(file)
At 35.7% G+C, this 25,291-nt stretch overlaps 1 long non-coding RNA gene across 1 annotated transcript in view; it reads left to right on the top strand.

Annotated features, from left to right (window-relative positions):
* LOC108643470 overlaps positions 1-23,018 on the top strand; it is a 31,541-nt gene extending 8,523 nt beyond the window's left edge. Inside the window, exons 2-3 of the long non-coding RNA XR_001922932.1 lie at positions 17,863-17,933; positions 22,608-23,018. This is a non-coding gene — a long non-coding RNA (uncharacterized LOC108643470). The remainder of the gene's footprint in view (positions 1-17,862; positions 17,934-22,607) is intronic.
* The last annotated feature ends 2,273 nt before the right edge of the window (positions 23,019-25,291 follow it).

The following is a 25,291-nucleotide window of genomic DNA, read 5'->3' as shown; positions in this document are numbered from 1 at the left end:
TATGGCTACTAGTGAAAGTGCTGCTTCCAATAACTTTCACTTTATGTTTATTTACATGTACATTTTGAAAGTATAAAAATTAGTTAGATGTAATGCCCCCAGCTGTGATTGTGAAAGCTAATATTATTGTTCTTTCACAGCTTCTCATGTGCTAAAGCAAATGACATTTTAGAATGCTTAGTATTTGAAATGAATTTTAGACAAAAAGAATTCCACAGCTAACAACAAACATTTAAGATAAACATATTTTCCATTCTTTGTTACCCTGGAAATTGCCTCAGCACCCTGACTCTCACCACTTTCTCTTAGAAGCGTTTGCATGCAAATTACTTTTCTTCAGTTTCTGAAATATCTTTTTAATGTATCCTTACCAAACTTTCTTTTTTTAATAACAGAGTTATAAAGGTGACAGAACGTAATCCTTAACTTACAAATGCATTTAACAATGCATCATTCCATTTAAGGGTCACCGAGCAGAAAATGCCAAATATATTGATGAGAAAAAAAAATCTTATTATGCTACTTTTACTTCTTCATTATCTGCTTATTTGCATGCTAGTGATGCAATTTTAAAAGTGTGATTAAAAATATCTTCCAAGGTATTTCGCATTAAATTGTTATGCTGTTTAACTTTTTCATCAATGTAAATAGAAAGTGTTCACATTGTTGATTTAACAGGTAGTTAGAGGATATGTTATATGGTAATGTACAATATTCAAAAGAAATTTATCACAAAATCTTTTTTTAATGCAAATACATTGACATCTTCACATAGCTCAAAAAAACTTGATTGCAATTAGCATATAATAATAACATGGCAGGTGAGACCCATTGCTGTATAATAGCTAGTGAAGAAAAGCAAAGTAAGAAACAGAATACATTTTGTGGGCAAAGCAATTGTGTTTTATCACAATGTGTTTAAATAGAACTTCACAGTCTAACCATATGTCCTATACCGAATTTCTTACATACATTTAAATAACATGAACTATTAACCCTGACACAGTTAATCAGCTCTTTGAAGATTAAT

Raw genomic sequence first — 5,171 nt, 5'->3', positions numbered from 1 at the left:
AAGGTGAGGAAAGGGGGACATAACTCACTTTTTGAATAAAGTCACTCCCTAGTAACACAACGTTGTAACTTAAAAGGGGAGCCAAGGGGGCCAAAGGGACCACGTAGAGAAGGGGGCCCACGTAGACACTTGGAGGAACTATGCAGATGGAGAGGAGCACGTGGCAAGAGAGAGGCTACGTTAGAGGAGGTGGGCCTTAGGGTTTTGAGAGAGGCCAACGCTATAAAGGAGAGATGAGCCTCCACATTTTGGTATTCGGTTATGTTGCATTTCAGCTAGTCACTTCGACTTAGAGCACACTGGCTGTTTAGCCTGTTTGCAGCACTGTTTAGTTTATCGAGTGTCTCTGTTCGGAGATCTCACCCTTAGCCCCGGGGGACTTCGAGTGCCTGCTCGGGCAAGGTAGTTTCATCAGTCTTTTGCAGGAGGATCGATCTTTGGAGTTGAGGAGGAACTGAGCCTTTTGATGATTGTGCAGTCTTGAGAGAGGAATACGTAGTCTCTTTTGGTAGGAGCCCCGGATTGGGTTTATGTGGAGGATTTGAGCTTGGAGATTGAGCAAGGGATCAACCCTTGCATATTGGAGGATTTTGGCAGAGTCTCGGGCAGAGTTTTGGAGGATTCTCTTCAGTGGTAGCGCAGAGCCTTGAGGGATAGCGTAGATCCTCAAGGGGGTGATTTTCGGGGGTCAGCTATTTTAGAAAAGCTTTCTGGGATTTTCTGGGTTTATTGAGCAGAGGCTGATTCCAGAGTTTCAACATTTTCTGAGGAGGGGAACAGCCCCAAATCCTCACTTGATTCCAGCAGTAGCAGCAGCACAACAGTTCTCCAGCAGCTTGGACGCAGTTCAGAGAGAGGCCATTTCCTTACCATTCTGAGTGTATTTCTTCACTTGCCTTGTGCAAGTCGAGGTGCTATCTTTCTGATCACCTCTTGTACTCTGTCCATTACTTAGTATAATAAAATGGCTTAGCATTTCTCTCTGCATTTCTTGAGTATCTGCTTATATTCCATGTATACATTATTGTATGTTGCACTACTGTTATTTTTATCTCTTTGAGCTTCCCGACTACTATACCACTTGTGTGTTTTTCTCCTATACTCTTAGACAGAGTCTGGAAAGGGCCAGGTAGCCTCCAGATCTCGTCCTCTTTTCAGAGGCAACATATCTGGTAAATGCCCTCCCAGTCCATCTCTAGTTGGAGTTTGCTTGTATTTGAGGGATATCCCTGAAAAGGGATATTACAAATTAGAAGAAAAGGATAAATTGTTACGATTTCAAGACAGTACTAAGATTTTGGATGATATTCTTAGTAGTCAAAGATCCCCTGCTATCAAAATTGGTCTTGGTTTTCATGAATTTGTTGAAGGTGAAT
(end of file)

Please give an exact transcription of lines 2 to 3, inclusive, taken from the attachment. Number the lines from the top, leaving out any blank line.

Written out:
Annotated features, from left to right (window-relative positions):
* LOC108643470 overlaps positions 1-23,018 on the top strand; it is a 31,541-nt gene extending 8,523 nt beyond the window's left edge. Inside the window, exons 2-3 of the long non-coding RNA XR_001922932.1 lie at positions 17,863-17,933; positions 22,608-23,018. This is a non-coding gene — a long non-coding RNA (uncharacterized LOC108643470). The remainder of the gene's footprint in view (positions 1-17,862; positions 17,934-22,607) is intronic.